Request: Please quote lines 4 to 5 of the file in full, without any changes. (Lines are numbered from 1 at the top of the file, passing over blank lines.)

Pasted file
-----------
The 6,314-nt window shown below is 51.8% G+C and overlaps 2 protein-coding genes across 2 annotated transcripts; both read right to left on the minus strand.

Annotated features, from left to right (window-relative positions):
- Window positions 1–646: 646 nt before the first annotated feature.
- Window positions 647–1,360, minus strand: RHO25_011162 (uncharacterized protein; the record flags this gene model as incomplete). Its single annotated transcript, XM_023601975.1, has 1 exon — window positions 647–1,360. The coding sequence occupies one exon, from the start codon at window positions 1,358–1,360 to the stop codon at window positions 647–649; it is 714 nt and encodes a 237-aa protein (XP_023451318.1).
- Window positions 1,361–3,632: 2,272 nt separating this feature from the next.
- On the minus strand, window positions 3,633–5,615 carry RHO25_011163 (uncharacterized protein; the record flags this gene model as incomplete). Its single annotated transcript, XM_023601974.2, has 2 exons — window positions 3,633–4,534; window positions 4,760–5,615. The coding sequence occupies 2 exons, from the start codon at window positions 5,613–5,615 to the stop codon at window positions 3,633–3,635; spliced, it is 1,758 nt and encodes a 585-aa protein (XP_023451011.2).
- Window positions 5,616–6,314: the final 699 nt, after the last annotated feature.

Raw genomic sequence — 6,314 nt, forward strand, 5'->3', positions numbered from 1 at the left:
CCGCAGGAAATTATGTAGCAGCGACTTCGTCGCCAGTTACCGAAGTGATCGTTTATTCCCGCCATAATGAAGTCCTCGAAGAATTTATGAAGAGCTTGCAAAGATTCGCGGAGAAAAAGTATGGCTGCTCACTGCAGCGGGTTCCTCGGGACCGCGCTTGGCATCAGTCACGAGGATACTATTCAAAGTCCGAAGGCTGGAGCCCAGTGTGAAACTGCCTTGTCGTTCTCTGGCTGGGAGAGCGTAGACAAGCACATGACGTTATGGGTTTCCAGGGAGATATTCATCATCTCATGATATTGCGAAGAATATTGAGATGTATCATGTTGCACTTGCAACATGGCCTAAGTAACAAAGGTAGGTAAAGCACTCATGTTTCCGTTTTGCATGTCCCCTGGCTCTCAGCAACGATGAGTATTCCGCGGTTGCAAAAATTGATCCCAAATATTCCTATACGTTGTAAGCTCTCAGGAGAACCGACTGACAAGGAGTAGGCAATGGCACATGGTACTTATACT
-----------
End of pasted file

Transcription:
- Window positions 647–1,360, minus strand: RHO25_011162 (uncharacterized protein; the record flags this gene model as incomplete). Its single annotated transcript, XM_023601975.1, has 1 exon — window positions 647–1,360. The coding sequence occupies one exon, from the start codon at window positions 1,358–1,360 to the stop codon at window positions 647–649; it is 714 nt and encodes a 237-aa protein (XP_023451318.1).
- Window positions 1,361–3,632: 2,272 nt separating this feature from the next.